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AI and Survey Research: A Surprising Collaboration



A recent study conducted by a team of political science and computer science professors and graduate students at BYU has examined the potential of using artificial intelligence (AI) as a substitute for human responders in survey-style research. The team tested the accuracy of programmed algorithms of a GPT-3 language model, which imitates the complex relationships between human ideas, attitudes, and sociocultural contexts of various subpopulations.

Artificial Personas and Voting Patterns

In one experiment, the researchers created artificial personas by assigning specific characteristics to the AI, such as race, age, ideology, and religiosity. They then tested whether these artificial personas would vote the same way as humans did in the 2012, 2016, and 2020 U.S. presidential elections. By using the American National Election Studies (ANES) as their comparative human database, they discovered a high correspondence between AI and human voting patterns.

David Wingate, a BYU computer science professor and co-author of the study, expressed his surprise at the results:

“It's especially interesting because the model wasn't trained to do political science — it was just trained on a hundred billion words of text downloaded from the internet. But the consistent information we got back was so connected to how people really voted.”

Interview-Style Surveys and Future Applications

In another experiment, the researchers conditioned artificial personas to offer responses from a list of options in an interview-style survey, again using the ANES as their human sample. They found a high similarity between the nuanced patterns in human and AI responses.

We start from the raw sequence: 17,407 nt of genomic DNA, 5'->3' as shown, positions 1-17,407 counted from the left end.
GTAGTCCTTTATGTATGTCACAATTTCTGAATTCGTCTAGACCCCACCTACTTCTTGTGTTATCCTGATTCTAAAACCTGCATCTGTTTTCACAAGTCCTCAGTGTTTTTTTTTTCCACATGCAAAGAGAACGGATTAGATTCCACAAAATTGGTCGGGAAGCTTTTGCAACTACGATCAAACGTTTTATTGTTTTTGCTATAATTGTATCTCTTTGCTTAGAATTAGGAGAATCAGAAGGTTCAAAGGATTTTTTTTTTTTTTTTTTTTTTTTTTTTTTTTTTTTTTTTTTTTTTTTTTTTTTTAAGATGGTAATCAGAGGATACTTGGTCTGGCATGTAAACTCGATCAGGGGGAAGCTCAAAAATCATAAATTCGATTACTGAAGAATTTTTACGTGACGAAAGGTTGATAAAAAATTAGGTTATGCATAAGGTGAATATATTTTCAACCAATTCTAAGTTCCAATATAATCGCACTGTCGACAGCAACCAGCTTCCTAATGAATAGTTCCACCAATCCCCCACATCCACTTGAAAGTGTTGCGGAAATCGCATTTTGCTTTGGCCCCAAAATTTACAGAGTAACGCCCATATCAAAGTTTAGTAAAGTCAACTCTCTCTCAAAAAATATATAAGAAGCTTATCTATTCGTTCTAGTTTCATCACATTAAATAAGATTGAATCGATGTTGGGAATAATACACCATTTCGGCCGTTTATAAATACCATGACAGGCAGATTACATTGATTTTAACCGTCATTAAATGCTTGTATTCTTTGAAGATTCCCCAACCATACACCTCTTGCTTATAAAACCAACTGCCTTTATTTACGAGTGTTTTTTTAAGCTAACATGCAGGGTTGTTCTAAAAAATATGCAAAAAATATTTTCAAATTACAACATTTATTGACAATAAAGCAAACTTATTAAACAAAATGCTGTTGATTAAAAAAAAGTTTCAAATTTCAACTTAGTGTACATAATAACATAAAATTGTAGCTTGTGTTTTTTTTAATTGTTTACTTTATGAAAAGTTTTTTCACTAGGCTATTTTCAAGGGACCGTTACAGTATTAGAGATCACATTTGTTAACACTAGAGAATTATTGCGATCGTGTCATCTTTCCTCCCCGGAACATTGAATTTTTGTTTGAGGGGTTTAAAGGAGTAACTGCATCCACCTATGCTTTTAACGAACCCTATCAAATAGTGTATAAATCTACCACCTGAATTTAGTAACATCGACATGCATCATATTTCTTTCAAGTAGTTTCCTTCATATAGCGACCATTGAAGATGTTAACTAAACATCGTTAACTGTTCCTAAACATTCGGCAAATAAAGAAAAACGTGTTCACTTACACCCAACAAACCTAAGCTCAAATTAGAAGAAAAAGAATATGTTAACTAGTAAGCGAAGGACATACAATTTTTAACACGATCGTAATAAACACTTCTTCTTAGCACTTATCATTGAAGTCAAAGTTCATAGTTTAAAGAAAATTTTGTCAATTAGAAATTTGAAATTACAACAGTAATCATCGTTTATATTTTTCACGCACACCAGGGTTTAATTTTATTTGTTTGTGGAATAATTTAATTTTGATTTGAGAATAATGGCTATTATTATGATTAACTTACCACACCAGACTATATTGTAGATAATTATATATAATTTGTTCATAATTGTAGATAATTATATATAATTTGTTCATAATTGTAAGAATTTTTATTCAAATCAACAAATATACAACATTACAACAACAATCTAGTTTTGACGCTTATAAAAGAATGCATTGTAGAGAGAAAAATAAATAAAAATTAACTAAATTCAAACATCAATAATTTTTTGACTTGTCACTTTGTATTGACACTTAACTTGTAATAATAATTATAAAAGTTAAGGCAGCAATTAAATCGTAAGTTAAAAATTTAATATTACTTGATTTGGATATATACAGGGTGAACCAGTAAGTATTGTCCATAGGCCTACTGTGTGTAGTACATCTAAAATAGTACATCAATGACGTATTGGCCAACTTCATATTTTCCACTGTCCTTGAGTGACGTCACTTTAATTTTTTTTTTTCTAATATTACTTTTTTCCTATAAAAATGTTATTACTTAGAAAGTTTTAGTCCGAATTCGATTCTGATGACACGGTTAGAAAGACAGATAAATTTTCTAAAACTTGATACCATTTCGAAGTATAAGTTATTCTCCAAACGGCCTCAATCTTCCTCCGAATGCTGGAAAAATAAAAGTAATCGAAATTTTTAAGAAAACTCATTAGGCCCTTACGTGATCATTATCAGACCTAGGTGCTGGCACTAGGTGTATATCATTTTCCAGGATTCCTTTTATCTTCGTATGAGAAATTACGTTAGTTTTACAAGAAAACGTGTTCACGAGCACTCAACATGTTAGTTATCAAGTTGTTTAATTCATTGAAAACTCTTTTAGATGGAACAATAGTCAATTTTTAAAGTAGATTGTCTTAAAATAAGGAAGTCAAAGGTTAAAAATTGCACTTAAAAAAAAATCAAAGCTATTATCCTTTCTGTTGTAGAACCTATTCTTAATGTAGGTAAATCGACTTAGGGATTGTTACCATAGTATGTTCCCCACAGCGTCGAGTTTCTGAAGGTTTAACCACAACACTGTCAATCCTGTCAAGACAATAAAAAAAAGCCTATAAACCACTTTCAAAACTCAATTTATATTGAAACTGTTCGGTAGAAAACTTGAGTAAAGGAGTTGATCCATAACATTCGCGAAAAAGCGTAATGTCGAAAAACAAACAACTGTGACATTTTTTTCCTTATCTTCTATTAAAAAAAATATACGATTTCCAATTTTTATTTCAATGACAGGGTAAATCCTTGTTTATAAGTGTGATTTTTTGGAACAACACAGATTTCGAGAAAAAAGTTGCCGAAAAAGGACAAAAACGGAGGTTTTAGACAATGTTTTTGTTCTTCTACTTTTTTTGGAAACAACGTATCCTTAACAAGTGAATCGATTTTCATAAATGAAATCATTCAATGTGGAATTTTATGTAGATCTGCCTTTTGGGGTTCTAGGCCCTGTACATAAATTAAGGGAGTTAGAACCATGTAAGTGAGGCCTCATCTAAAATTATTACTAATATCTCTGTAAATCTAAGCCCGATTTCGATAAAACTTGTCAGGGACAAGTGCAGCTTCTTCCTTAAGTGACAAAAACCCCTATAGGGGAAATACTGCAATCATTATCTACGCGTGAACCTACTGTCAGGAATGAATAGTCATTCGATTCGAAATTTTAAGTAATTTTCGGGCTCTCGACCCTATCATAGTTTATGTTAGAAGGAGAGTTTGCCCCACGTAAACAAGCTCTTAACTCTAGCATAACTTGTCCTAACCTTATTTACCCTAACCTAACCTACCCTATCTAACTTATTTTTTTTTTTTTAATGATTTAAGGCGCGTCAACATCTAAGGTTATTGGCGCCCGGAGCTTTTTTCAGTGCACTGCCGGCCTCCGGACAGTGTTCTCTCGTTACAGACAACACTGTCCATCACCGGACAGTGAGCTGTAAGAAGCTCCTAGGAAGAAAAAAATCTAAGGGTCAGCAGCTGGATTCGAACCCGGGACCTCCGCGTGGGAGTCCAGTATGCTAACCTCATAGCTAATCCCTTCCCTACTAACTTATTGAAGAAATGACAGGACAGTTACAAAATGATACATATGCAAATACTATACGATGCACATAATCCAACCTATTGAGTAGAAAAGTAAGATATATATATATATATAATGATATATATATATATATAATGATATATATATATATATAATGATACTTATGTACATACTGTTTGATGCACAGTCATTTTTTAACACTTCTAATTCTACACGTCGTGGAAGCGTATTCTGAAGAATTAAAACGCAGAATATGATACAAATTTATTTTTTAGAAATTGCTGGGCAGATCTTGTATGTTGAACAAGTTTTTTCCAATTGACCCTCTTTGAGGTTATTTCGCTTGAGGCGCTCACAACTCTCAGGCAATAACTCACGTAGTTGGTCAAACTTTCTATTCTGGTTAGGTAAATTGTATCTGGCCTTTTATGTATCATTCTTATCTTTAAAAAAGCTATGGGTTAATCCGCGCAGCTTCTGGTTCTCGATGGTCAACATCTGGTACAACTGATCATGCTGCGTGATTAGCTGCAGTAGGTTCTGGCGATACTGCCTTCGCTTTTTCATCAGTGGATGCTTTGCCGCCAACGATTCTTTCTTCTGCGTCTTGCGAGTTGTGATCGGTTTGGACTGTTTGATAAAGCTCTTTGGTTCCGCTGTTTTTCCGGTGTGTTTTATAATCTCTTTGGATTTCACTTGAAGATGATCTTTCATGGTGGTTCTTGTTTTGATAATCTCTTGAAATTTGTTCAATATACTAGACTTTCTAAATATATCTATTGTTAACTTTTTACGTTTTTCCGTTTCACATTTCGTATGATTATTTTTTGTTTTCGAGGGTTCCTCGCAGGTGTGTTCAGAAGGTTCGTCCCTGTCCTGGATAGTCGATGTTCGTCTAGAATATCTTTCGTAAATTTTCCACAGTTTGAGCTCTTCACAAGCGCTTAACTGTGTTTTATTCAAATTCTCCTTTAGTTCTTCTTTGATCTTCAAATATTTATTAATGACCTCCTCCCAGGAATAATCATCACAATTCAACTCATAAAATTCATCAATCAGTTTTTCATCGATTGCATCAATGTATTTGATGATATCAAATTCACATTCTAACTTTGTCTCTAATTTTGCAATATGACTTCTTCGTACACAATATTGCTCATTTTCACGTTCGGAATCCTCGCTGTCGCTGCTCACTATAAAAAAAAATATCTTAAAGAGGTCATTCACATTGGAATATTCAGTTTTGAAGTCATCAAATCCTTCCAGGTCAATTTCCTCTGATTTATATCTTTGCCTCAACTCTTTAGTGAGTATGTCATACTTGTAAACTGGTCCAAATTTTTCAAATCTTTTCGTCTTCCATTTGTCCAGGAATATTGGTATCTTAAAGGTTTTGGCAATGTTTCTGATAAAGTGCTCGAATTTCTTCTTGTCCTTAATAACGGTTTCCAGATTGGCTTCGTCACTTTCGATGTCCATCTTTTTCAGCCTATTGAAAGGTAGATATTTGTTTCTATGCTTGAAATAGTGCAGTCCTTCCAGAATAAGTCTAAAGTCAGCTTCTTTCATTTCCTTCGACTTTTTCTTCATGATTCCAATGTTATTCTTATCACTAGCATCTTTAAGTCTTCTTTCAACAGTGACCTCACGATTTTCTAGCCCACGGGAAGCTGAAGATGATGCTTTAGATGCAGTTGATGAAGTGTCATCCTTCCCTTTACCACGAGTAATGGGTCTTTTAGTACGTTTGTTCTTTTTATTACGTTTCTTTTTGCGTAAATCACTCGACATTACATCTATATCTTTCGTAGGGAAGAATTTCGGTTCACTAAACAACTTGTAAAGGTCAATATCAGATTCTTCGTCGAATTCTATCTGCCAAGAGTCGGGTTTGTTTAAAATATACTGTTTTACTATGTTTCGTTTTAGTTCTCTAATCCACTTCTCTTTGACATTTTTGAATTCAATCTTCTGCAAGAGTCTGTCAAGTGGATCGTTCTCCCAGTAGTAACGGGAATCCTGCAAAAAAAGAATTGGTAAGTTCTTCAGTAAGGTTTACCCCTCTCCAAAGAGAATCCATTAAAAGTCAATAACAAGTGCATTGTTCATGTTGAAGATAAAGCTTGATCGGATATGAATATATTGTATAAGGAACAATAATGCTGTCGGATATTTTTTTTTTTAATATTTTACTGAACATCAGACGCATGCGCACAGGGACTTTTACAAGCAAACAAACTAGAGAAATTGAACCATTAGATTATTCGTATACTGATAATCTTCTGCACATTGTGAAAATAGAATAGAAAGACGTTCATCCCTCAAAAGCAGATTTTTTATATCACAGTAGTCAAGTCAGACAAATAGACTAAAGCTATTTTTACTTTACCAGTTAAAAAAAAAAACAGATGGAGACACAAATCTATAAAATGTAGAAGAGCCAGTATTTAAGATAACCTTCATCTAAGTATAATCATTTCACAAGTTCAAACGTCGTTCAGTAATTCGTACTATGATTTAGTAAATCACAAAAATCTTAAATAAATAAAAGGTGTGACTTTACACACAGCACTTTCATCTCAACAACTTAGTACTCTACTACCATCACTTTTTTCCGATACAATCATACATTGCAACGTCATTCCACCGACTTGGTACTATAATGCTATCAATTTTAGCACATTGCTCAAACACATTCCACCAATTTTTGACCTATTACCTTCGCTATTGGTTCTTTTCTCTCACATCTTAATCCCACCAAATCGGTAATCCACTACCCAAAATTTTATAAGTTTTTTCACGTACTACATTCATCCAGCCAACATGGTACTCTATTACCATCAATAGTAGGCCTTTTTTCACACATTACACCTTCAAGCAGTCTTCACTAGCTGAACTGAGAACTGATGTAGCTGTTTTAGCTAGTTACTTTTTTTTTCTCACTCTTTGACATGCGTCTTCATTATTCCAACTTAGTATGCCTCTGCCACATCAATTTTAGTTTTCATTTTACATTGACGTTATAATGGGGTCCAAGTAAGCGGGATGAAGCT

The study's findings offer exciting prospects for researchers, marketers, and pollsters. AI could be used to craft better survey questions, refine them to be more accessible and representative, and even simulate populations that are difficult to reach. It can also be used to test surveys, slogans, and taglines before conducting focus groups.

BYU political science professor Ethan Busby commented:

“It's not replacing humans, but it is helping us more effectively study people. It's about augmenting our ability rather than replacing it. It can help us be more efficient in our work with people by allowing us to pre-test our surveys and our messaging.”

Ethical Questions and Future Research

As large language models continue to advance, numerous questions arise regarding their applications and implications. Which populations will benefit from this technology, and which will be negatively impacted? How can we protect ourselves from scammers and fraudsters who may manipulate AI to create more sophisticated phishing scams?

While many of these questions remain unanswered, the study provides a set of criteria that future researchers can use to determine the accuracy of AI models for various subject areas.

Wingate acknowledges the potential positive and negative consequences of AI development:

“We're going to see positive benefits because it's going to unlock new capabilities. We're also going to see negative things happen because sometimes computer models are inaccurate and sometimes they're biased. It will continue to churn society.”

Busby emphasizes that surveying artificial personas should not replace the need to survey real people, and calls for academics and experts to collaborate in defining the ethical boundaries of AI surveying in social science research.

Alex McFarland is an AI journalist and writer exploring the latest developments in artificial intelligence. He has collaborated with numerous AI startups and publications worldwide.